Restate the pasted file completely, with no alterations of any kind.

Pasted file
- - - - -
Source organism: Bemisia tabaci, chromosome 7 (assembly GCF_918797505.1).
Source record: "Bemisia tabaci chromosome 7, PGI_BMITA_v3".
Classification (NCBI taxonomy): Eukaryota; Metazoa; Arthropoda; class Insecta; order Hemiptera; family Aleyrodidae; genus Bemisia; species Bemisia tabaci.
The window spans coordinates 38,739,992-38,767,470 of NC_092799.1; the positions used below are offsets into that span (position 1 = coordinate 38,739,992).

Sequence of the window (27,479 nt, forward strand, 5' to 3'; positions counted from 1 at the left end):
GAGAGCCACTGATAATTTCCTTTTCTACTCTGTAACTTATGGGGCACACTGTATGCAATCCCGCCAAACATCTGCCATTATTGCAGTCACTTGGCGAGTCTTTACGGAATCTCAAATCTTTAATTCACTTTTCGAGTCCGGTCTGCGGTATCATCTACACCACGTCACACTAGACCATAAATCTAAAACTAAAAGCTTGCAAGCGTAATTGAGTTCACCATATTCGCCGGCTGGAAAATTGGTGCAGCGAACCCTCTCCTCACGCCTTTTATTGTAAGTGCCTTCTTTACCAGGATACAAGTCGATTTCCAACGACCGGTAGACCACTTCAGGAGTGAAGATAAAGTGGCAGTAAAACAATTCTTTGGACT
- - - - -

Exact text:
Source organism: Bemisia tabaci, chromosome 7 (assembly GCF_918797505.1).
Source record: "Bemisia tabaci chromosome 7, PGI_BMITA_v3".
Classification (NCBI taxonomy): Eukaryota; Metazoa; Arthropoda; class Insecta; order Hemiptera; family Aleyrodidae; genus Bemisia; species Bemisia tabaci.
The window spans coordinates 38,739,992-38,767,470 of NC_092799.1; the positions used below are offsets into that span (position 1 = coordinate 38,739,992).

Sequence of the window (27,479 nt, forward strand, 5' to 3'; positions counted from 1 at the left end):
GAGAGCCACTGATAATTTCCTTTTCTACTCTGTAACTTATGGGGCACACTGTATGCAATCCCGCCAAACATCTGCCATTATTGCAGTCACTTGGCGAGTCTTTACGGAATCTCAAATCTTTAATTCACTTTTCGAGTCCGGTCTGCGGTATCATCTACACCACGTCACACTAGACCATAAATCTAAAACTAAAAGCTTGCAAGCGTAATTGAGTTCACCATATTCGCCGGCTGGAAAATTGGTGCAGCGAACCCTCTCCTCACGCCTTTTATTGTAAGTGCCTTCTTTACCAGGATACAAGTCGATTTCCAACGACCGGTAGACCACTTCAGGAGTGAAGATAAAGTGGCAGTAAAACAATTCTTTGGACT